Distinctive modes can be seen in the snow depth distributions in Figure 4. Between October and December, the hΔf distributions (Figure 4b) are distinctly bimodal. The first mode of the October distribution consists of samples of thinner snow over young seasonal ice (modal peak ~2 cm) with low freeboards (dark blue in the composite) characteristic of an advancing ice cover. The higher secondary peak of ~11 cm is snow on older ice at high Arctic latitudes north of the CAA and Greenland coast. Deeper snow in this region may be from snowfall early in the growth season (i.e., after late September) and/or residual snow from the previous season. Anecdotally, however, snow is no longer expected to survive the summer as ponds due to snowmelt are pervasive throughout the Arctic; this has yet to be confirmed on a broader scale. As the area of the ice cover advances in November and December, the snow depth only grows to ~9.6 cm. In the distribution plots, the increasing coverage of the seasonal snow cover can be seen in the growth of first-year ice (FYI) population compared to the relatively static MYI population.

Past December, the snow depth in both the hERA - I and hERA5 monthly composites are thicker than those in the hΔf fields, even though the spatial patterns remain similar. This is expected as there are no loss terms in our reconstruction algorithm. The treatment of the daily snow estimates does not account for the wind redistribution of snow, losses into open leads, or changes due to divergence/convergence of the ice cover, and deposition and sublimation are assumed to be negligible. Thus, in the reconstructions, the snow accumulates and snow depth increases over time. Over MYI, the snow depth is the total accumulation since the start date of the reconstruction. On seasonal ice, the first date of snow accumulation is variable. After the initial creation of that ice parcel, the age of seasonal ice due to ice deformation within a grid cell is not resolved. Also, it can be seen that hERA - I > hERA5; the ERA5 reanalysis products have been shown to report higher snowfall when compared to ERA-Interim (Wang et al., 2019).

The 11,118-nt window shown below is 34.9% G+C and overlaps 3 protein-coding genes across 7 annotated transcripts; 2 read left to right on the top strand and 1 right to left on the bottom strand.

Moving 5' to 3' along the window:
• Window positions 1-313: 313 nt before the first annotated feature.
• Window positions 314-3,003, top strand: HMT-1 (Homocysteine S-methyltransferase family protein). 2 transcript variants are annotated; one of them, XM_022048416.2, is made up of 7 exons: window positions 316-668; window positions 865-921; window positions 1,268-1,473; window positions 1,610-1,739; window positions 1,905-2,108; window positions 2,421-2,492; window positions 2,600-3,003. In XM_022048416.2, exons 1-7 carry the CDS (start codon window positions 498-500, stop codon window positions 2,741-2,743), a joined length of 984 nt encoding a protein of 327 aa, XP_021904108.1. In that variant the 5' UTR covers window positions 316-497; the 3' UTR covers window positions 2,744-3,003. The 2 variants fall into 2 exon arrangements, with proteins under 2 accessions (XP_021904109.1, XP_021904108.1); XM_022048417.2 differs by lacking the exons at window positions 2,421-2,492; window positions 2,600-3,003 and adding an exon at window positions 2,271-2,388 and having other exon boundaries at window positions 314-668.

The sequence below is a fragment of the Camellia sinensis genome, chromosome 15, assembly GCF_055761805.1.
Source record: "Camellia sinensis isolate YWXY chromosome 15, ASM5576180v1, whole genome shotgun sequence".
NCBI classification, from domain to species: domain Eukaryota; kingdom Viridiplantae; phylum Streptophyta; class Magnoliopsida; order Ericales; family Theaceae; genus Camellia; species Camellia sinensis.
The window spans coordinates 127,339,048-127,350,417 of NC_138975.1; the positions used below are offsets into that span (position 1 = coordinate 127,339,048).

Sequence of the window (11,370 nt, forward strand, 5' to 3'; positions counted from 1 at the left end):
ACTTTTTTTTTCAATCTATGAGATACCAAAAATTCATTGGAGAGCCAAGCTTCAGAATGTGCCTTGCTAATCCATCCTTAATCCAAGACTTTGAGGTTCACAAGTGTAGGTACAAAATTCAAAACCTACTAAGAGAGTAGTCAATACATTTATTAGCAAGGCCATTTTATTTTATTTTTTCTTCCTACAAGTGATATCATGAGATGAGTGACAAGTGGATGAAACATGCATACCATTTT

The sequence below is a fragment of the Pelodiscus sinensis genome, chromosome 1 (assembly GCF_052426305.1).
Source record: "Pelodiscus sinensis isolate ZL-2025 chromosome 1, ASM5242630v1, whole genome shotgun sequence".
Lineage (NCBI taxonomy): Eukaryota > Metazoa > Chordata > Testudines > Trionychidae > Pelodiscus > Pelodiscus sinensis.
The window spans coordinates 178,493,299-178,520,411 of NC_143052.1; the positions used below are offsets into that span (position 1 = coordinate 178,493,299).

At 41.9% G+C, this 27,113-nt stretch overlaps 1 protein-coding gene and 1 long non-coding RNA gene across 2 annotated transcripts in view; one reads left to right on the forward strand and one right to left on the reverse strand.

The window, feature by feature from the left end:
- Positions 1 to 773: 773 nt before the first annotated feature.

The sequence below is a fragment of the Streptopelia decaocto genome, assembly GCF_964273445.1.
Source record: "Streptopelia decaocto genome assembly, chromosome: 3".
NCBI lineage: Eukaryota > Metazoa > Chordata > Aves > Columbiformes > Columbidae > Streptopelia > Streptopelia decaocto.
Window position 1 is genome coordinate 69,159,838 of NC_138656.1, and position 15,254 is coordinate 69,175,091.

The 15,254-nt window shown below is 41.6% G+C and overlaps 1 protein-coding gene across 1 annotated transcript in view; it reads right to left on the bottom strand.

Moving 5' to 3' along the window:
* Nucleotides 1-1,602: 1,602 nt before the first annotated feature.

One other spatial feature of note is the development of the snow cover in the Chukchi Sea which began in January. The correspondence in the hΔf, hERA - I, and hERA5 composites as well as the IS-2 and CS-2 freeboard composites suggests that this regional increase in snow depth is due to enhanced snow accumulation. To investigate snowfall conditions for this season, we examined the number, strength, and snowfall of cyclones, which is the primary source of snow accumulation in the Chukchi region (Webster et al., 2019). Using the Melbourne University Cyclone Tracker (Simmonds et al., 2008), we found heightened cyclone frequency, intensity, and cyclone-associated snowfall in the western Chukchi region for the 2018–2019 winter period relative to the 1979–2019 climatological mean (Figure 5). Collectively, these results indicate that the localized area of deep snow in the Chukchi Sea is likely a geophysical feature and further demonstrates the utility of hΔf for investigating the first-order processes that drive snow depth heterogeneity in this region (Webster et al., 2014).